Farmers’ Market Fascism


| 2/28/2008 11:21:55 AM


Tags: liberals, farmers' markets, big box stores, supermarkets, grocery shopping, classism, Nazi argument, Spiked, Neil Davenport,

TomatoesIt’s the last-ditch tactic of argumenteers the world over: When all else fails, equate your enemies with Nazis. Spiked’s Neil Davenport does just that to take on those low-down opponents of mega-chain grocery stores, alleging that these naysayers hold values closer to the Third Reich’s policy-makers than to Third World farmers. “Of course, shouting ‘fascists’ is a shrill, cheap shot in contemporary debate,” Davenport admits in a show of masterly preterition.

He then builds his case against proto-Nazi “supermarket-bashers.” They are nature-loving, urbanization-hating, middle-class elitists, a la the German Mittelstand of the 1920s and 1930s, whose support helped the German government create laws against chain-store expansions. Supermarket-bashers in the UK do not create “community cohesion,” he argues; they stress the budgets of the poor. Promoting local shops, backed by the government’s Competition Commission, will lead to bigger grocery bills and, therefore, a greater burden for the working class. (Davenport avoids discussing the nutritional value of supermarkets’ affordable fare.)

While campaigning against supermarkets shows support for local businesses, it is also a display of style, he writes, “creating a new dividing line between the haves and have-nots—that is, those who have taste, and those who do not have taste.”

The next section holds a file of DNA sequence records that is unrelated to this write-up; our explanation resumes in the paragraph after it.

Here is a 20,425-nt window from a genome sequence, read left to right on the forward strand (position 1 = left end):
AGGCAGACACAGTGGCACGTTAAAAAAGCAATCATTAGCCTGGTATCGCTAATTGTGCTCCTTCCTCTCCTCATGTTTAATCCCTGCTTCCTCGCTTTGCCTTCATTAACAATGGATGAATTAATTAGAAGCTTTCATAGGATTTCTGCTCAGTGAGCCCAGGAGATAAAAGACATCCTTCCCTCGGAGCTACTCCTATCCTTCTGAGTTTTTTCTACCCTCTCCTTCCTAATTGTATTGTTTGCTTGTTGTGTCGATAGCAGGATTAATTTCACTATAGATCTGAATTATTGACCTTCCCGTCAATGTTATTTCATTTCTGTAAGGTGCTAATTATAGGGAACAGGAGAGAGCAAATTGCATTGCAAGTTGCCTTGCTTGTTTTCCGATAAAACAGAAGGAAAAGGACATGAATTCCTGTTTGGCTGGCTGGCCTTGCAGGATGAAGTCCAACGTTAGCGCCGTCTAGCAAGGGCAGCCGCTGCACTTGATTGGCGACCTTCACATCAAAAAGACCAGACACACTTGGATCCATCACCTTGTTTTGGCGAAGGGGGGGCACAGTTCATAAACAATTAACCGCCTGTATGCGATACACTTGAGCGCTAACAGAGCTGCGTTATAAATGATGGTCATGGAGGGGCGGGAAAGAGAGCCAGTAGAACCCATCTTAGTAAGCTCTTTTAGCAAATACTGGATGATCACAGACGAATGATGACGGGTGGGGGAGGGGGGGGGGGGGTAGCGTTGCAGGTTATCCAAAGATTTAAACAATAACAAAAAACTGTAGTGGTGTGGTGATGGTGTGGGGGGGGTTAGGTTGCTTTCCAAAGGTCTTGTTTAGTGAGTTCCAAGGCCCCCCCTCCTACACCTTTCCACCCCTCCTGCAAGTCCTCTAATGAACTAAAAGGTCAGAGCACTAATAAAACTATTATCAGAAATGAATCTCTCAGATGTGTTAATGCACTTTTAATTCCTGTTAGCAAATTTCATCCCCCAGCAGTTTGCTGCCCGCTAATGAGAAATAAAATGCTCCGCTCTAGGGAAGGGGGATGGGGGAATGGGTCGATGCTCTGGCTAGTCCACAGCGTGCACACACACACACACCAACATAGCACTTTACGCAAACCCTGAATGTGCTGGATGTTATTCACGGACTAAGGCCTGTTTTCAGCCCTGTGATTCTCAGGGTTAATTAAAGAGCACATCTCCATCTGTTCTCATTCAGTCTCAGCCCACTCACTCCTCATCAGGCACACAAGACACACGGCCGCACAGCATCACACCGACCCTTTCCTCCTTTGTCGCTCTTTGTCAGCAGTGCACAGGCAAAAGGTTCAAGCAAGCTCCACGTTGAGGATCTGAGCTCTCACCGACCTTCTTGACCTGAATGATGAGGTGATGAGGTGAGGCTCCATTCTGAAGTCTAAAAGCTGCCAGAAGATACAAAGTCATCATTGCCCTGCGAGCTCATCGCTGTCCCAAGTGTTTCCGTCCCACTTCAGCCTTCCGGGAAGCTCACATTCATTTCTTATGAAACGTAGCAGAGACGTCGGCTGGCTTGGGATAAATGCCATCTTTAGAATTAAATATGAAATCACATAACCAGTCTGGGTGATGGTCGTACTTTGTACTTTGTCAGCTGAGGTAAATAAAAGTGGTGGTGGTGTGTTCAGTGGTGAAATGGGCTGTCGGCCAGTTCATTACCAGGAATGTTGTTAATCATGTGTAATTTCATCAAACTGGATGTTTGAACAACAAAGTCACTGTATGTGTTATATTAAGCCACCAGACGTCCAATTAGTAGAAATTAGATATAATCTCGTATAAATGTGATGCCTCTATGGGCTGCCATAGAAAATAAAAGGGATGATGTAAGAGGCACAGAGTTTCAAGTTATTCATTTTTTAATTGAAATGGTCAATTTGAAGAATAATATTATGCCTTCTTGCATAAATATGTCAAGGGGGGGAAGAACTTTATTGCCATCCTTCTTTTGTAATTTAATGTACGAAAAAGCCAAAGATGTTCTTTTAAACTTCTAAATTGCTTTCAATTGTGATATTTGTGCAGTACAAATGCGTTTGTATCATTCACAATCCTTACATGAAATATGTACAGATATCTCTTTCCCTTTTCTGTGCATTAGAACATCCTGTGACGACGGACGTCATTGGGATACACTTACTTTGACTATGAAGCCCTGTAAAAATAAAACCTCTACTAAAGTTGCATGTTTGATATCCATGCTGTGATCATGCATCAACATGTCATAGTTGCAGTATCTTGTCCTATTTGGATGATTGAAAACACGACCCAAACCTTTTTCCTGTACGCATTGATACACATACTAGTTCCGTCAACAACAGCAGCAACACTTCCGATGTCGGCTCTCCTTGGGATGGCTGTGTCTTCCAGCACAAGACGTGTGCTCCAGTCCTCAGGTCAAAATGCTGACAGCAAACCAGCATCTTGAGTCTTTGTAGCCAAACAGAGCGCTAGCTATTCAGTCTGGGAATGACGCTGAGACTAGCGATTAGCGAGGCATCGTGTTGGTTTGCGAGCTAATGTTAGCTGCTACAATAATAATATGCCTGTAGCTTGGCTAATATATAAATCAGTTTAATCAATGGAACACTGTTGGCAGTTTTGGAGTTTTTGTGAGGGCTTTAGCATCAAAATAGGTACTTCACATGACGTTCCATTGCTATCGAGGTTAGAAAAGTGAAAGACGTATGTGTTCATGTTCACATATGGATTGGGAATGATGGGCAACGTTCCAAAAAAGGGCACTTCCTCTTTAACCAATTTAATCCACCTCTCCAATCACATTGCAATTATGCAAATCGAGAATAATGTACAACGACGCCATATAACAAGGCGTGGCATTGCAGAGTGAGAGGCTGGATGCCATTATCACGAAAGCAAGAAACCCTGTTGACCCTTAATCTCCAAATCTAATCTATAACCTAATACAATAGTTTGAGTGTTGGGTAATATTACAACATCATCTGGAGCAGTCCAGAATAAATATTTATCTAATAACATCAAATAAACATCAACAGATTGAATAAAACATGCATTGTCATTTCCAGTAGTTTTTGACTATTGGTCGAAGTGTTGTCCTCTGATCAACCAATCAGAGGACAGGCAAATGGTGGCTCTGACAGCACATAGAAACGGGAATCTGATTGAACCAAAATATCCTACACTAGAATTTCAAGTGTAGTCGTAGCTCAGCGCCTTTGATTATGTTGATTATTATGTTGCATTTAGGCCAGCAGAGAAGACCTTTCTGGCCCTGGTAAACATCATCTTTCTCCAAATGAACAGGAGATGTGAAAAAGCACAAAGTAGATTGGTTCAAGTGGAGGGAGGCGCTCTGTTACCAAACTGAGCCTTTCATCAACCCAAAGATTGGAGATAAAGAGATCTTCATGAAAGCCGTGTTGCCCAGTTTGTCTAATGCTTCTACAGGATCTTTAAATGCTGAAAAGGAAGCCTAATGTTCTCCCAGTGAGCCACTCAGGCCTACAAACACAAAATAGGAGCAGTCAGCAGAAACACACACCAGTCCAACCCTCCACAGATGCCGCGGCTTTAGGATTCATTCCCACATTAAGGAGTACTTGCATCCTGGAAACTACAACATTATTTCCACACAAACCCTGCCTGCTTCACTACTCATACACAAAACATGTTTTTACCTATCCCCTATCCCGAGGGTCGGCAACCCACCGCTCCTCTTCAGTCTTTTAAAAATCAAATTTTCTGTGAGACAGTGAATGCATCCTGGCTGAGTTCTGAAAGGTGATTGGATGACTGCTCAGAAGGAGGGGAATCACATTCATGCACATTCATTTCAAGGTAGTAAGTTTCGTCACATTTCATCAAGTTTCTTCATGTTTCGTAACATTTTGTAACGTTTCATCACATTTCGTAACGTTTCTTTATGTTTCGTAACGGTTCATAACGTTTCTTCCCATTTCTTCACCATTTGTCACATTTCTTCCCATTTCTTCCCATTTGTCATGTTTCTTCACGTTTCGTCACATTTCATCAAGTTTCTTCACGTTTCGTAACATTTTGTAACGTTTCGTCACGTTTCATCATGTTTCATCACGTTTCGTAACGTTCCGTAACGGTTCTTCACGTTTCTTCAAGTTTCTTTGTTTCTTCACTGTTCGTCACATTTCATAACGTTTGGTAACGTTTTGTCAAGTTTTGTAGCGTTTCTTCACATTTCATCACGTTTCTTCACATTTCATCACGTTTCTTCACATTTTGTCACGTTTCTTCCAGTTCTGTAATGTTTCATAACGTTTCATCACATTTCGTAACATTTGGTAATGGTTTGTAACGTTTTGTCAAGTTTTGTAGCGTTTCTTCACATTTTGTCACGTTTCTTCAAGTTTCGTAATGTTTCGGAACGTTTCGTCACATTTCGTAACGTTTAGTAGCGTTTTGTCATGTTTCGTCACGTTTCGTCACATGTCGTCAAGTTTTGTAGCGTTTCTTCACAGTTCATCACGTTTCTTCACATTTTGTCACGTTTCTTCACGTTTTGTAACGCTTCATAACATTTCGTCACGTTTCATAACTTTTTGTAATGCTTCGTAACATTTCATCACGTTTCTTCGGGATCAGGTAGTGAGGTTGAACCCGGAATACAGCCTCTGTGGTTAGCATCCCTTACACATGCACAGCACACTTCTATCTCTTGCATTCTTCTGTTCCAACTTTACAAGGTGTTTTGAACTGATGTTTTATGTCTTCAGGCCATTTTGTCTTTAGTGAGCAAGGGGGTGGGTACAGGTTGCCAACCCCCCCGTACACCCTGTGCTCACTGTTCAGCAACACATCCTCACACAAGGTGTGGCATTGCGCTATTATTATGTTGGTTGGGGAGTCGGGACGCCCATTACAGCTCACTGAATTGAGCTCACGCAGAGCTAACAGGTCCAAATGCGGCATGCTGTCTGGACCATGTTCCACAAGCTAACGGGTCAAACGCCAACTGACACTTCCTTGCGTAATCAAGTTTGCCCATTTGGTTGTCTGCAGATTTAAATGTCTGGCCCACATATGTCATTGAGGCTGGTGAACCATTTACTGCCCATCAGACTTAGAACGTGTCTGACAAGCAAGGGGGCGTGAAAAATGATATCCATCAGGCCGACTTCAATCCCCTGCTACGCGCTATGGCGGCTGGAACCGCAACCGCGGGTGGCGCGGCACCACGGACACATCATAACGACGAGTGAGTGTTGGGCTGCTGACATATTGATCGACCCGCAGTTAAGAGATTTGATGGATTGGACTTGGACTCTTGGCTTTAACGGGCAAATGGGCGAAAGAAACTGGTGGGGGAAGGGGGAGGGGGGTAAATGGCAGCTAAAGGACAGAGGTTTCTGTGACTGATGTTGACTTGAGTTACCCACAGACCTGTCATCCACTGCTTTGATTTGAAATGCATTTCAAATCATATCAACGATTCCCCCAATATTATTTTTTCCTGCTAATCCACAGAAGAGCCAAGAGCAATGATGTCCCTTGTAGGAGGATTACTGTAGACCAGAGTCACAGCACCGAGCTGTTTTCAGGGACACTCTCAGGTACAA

Comparing co-op lovers to Nazis is an overstatement, and Davenport’s assertion is outlandish that chain store critics’ goal is to drive down working-class living standards. However, he does raise an important point: Proponents of local business and strong communities should consider the systemic issue of working-class incomes vis-à-vis rising food costs if they want their movement to be inclusive and truly sustainable.

Lisa Gulya

Image by _e.t, licensed under Creative Commons.

Bakari Kafele_2
3/6/2008 3:20:04 PM

Oh, also... The US nuked 2 civilian cities in WWII, and was the location of the most destructive and oppressive form of slavery seen in history. These, and other American trespasses do not automatically make everything America stands for or does inherently evil. Exactly the same, the fact that the Nazi's tried to takeover the world (a lot of places have done that) and attempted to eliminate all of the worlds Jews (not that it should matter, but I happen to be Jewish) does not automatically make everything that the Nazi's did automatically a bad idea. Nazi's, communists, Muslims, Red Coats, heathens, savages; it doesn't make any difference which group you choose. "Other" is evil, "other" does x y and z, therefor x, y, and z is evil - has always been and will always be a empty argument used by stupid and prejudiced people, and it will always be effective when heard by that same sort of person. http://blog.myspace.com/pyrococcus_furiosus


Bakari Kafele_1
3/6/2008 2:59:59 PM